Set goals- Focus on setting small and obtainable goals. Setting goals can help provide a sense of purpose and achievement. Track your progress and create a reward system when you reach a goal.
Maintain proper sleep hygiene- It is important to try to maintain proper sleep hygiene and sleep routines. Too much sleep, too little sleep, difficulty falling asleep or maintaining sleep could be signs of anxiety and depression. Sleep hygiene plays an enormous role in overall health.
Maintain healthy/normal eating habits-Try to maintain a balanced diet. Staying more sedentary can cause people to snack or eat more due to boredom. Less activity could also cause a lack of appetite. Maintaining a balanced and regular diet will improve energy and mood.
Exercise- Continue to move. Activities that increase heart rate and blood flow will improve physical and mental health. Exercise is an excellent way to expel excess or pent-up energy. This will improve symptoms of anxiety and increase energy and mood.
Go outside- Spend time outside or in sunlight, if possible, for its countless benefits include maintaining sleep cycles, changing the scenery, feeling less couped up, Vitamin D exposure which can help regulate mood, fresh air and more.
Social engagement- Humans are social creatures. Whether you consider yourself an introvert or not, human connection is paramount for emotional regulation. In-person or virtual communication can alleviate loneliness, boredom, restlessness, irritability, etc.
Keep your mind active- Play games, do puzzles, read, imagine, daydream or get creative with artwork. Do what you can to engage your senses and activate your brain. These things will make the time seem to go faster and help alleviate boredom and the sense of helplessness.
Practice mindful meditation- The ability to be still, quiet, calm and attuned to one’s body, thoughts and feelings will help regulate the nervous system. This is a proven method to combat symptoms of anxiety and depression. It can help the mind recalibrate, improving focus, logic, mood and more.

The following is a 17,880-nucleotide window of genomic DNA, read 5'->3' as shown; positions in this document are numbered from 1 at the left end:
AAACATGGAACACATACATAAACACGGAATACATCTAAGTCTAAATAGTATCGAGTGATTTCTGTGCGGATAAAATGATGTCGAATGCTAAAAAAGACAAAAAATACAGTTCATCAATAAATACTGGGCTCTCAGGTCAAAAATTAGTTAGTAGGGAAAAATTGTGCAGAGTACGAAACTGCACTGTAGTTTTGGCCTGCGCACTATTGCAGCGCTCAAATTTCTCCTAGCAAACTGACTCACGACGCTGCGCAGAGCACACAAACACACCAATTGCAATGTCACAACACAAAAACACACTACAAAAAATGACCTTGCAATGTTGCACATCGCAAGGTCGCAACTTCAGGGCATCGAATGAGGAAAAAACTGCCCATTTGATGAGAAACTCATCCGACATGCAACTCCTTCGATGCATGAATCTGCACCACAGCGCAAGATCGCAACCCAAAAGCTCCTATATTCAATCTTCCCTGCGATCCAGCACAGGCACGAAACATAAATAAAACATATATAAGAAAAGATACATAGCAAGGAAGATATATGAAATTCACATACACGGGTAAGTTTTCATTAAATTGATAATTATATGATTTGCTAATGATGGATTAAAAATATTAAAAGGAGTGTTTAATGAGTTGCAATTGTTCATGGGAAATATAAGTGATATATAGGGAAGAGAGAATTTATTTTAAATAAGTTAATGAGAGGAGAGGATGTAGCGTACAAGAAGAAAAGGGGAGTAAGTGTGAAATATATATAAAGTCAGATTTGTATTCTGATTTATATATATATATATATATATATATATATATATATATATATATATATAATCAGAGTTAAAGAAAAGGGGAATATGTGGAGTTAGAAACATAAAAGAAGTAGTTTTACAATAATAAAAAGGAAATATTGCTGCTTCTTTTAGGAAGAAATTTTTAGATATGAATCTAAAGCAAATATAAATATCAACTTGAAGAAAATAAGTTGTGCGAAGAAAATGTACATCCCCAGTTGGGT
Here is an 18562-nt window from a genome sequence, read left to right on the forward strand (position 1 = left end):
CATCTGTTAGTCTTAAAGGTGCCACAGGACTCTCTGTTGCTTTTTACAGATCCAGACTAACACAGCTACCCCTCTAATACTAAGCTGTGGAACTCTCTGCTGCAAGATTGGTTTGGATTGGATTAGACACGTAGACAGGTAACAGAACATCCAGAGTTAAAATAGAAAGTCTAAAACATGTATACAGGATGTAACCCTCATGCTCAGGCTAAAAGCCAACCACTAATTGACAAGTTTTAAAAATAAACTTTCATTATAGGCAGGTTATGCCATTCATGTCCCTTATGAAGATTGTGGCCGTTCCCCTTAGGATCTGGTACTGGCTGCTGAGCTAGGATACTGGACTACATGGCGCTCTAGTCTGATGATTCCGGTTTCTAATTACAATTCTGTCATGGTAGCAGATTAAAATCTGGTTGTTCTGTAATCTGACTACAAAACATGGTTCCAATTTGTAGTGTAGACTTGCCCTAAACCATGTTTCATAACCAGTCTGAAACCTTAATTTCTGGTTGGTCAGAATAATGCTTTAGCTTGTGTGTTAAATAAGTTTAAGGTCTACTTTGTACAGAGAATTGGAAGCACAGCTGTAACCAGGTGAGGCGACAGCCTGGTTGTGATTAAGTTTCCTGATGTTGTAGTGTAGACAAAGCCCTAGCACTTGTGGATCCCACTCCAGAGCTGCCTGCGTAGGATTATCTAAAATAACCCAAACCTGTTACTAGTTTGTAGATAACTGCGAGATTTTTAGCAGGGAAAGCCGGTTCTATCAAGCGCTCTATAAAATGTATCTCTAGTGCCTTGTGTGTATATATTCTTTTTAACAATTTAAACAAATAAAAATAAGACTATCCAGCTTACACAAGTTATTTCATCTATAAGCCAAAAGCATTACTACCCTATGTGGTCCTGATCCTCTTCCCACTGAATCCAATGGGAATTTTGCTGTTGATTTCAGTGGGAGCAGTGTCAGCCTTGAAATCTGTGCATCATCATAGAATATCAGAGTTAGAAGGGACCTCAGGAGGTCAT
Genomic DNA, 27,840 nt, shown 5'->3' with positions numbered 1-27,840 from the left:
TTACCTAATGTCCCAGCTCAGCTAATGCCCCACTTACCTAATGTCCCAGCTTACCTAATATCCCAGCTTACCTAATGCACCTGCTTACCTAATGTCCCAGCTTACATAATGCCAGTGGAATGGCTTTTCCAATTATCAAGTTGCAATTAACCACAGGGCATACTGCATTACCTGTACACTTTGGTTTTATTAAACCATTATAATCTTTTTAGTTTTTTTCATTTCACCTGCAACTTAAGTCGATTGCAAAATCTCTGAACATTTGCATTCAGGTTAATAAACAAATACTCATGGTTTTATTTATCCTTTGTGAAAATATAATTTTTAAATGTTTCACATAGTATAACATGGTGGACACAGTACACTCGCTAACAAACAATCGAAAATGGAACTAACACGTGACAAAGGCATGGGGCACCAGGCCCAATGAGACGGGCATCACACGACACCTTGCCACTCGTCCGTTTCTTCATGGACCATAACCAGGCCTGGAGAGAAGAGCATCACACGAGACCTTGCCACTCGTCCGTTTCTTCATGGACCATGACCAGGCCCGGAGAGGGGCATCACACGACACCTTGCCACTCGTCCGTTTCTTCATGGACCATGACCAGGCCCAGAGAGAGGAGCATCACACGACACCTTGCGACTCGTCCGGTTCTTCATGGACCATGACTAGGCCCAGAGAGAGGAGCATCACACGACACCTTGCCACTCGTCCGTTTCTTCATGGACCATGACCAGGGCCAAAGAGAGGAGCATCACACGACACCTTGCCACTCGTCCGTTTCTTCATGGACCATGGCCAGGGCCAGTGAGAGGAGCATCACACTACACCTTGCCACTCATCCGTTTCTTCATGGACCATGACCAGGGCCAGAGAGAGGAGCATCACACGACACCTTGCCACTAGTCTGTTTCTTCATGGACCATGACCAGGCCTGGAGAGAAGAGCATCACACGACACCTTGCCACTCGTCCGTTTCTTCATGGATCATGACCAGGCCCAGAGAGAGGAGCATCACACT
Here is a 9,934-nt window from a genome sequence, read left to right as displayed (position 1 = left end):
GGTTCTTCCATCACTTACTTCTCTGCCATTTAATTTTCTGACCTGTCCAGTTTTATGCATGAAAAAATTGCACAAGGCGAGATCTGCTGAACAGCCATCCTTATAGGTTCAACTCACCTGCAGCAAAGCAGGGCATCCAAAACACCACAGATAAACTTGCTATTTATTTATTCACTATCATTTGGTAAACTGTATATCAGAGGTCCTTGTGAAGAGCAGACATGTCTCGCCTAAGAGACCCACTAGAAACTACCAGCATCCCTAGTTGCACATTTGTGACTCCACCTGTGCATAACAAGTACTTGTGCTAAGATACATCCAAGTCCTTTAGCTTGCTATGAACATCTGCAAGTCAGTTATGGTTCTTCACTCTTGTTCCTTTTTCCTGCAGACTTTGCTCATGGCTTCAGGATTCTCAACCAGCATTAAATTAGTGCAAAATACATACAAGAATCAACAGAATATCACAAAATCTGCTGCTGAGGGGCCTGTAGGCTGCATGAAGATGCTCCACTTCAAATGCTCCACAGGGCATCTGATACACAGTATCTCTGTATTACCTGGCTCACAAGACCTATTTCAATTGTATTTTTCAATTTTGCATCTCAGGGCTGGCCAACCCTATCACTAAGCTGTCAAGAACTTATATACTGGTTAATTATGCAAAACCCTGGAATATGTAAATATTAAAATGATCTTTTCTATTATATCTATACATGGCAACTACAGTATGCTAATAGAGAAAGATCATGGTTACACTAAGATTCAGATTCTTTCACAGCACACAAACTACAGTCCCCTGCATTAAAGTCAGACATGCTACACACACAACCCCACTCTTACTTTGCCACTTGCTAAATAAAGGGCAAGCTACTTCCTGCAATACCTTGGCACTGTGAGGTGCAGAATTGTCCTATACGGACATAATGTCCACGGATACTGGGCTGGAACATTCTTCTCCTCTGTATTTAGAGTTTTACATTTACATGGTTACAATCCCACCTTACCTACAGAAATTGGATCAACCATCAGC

The human capacity to adapt and overcome extreme circumstances is profound. There are many stories of survival where people have endured extensive periods of extreme isolation. Elisabeth Fritzl was held captive by her father in a basement for 24 years. Hiroo Onoda was a Japanese soldier who spent 29 years in the Philippines, cut off from civilization after WWII. Louis Zamperini survived 47 days at sea in a life raft and then 2 years in captivity. All the survivors of these true accounts describe utilizing most of the coping mechanisms listed above. Cabin fever is most often viewed as a temporary annoyance. However, as discussed in this article, extreme cases can have a devastating impact on mental health and overall wellbeing. I encourage you to always listen to your body and pay attention to the symptoms as they are important signals calling for action. In most cases of cabin fever, where symptoms are mild, taking the steps listed above will help you feel better. If symptoms of cabin fever persist or you feel you are being impacted more significantly, reach out to a doctor or mental health provider.